Foxx became the second player in MLB history to hit 500 career home runs, after Babe Ruth. Attaining that plateau at age 32 years 336 days, he held the record for youngest to reach 500 for sixty-eight years and his three career Most Valuable Player awards are tied for second all-time. Foxx was inducted into the National Baseball Hall of Fame in 1951, Foxx was born in Sudlersville, Maryland on October 22,1907 to Dell and Mattie Foxx, who were farmers. Dell Foxx had played baseball for a team when he was younger. Jimmie Foxx did well in school but excelled in sports, particularly soccer, track and he played all three sports at Sudlersville High School. Foxx dropped out of school early to join a minor league team managed by former Philadelphia Athletics great Frank Home Run Baker. Foxx had hoped to pitch or play third base, but since the team was short on catchers and he immediately drew interest from the Athletics and New York Yankees. Foxx signed with the As and made his league debut in May 1925 at age 17. He was still in his year of high school at the time. The As catching duties were filled by future Baseball Hall of Fame member Mickey Cochrane, so by 1927. In 1929, installed as the As regular first baseman, Foxx had a year, batting.354. That year, Foxx appeared on the cover of Time, in 1932, Foxx hit.364, with 58 home runs with 169 RBIs, missing the Triple Crown by just three points in batting average. Foxx actually hit 60 home runs that year, which would have tied Babe Ruths record, Foxx did win the Triple Crown the following season, with a batting average of.356,163 RBIs, and 48 home runs. He won back-to-back MVP honors in 1932 and 1933, Foxx was one of the three or four most feared sluggers of his era. The great Yankee pitcher Lefty Gomez once said of him, He has muscles in his hair, in 1937, Foxx hit a ball into the third deck of the left-field stands at Yankee Stadium, a very rare feat because of the distance and the angle of the stands. Gomez was the pitcher who gave it up, and when asked how far it went, he said, I dont know, but I do know it took somebody 45 minutes to go up there and get it back. When the Great Depression fully hit in the early 1930s, As owner Connie Mack was unable to pay the salaries of his highly paid stars, after a 1936 contract dispute, Mack sold Foxxs contract to the Red Sox for $150,000. Foxx played six years for Boston, including a 1938 season in which he hit 50 home runs, drove in 175 runs, batted.349, won his third MVP award, Foxx is one of nine players to have won three MVPs, only Barry Bonds has more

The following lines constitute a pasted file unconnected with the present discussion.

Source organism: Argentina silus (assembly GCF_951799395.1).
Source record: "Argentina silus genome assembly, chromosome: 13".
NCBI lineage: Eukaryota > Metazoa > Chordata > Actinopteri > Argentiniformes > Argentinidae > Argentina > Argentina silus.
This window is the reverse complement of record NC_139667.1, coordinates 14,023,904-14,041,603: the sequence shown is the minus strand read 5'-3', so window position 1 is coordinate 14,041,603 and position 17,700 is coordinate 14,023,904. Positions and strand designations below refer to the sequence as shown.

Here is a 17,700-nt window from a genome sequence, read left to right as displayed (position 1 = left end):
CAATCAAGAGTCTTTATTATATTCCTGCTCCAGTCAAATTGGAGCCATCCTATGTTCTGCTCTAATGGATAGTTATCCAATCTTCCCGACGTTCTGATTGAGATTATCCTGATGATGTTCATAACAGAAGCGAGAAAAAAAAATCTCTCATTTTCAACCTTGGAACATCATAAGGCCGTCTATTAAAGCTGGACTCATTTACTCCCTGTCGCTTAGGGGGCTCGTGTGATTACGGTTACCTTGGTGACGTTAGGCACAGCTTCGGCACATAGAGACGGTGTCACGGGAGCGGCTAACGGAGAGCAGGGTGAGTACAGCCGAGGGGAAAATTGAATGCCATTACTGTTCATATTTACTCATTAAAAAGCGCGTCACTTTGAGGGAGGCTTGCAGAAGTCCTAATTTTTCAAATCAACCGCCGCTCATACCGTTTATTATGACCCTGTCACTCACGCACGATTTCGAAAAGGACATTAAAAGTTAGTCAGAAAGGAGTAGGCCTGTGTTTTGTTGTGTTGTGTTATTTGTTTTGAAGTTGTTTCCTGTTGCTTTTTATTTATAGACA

Boston is the capital and most populous city of the Commonwealth of Massachusetts in the United States. Boston is also the seat of Suffolk County, although the county government was disbanded on July 1,1999. The city proper covers 48 square miles with a population of 667,137 in 2015, making it the largest city in New England. Alternately, as a Combined Statistical Area, this wider commuting region is home to some 8.1 million people, One of the oldest cities in the United States, Boston was founded on the Shawmut Peninsula in 1630 by Puritan settlers from England. It was the scene of several key events of the American Revolution, such as the Boston Massacre, the Boston Tea Party, the Battle of Bunker Hill, and the Siege of Boston. Upon U. S. independence from Great Britain, it continued to be an important port and manufacturing hub as well as a center for education, through land reclamation and municipal annexation, Boston has expanded beyond the original peninsula. Its rich history attracts many tourists, with Faneuil Hall alone drawing over 20 million visitors per year, Bostons many firsts include the United States first public school, Boston Latin School, first subway system, the Tremont Street Subway, and first public park, Boston Common. Bostons economic base also includes finance, professional and business services, biotechnology, information technology, the city has one of the highest costs of living in the United States as it has undergone gentrification, though it remains high on world livability rankings. Bostons early European settlers had first called the area Trimountaine but later renamed it Boston after Boston, Lincolnshire, England, the renaming on September 7,1630 was by Puritan colonists from England who had moved over from Charlestown earlier that year in quest of fresh water. Their settlement was limited to the Shawmut Peninsula, at that time surrounded by the Massachusetts Bay and Charles River. The peninsula is thought to have been inhabited as early as 5000 BC, in 1629, the Massachusetts Bay Colonys first governor John Winthrop led the signing of the Cambridge Agreement, a key founding document of the city. Puritan ethics and their focus on education influenced its early history, over the next 130 years, the city participated in four French and Indian Wars, until the British defeated the French and their Indian allies in North America. Boston was the largest town in British America until Philadelphia grew larger in the mid-18th century, Bostons harbor activity was significantly curtailed by the Embargo Act of 1807 and the War of 1812. Foreign trade returned after these hostilities, but Bostons merchants had found alternatives for their investments in the interim. Manufacturing became an important component of the economy, and the citys industrial manufacturing overtook international trade in economic importance by the mid-19th century. Boston remained one of the nations largest manufacturing centers until the early 20th century, a network of small rivers bordering the city and connecting it to the surrounding region facilitated shipment of goods and led to a proliferation of mills and factories. Later, a network of railroads furthered the regions industry. Boston was a port of the Atlantic triangular slave trade in the New England colonies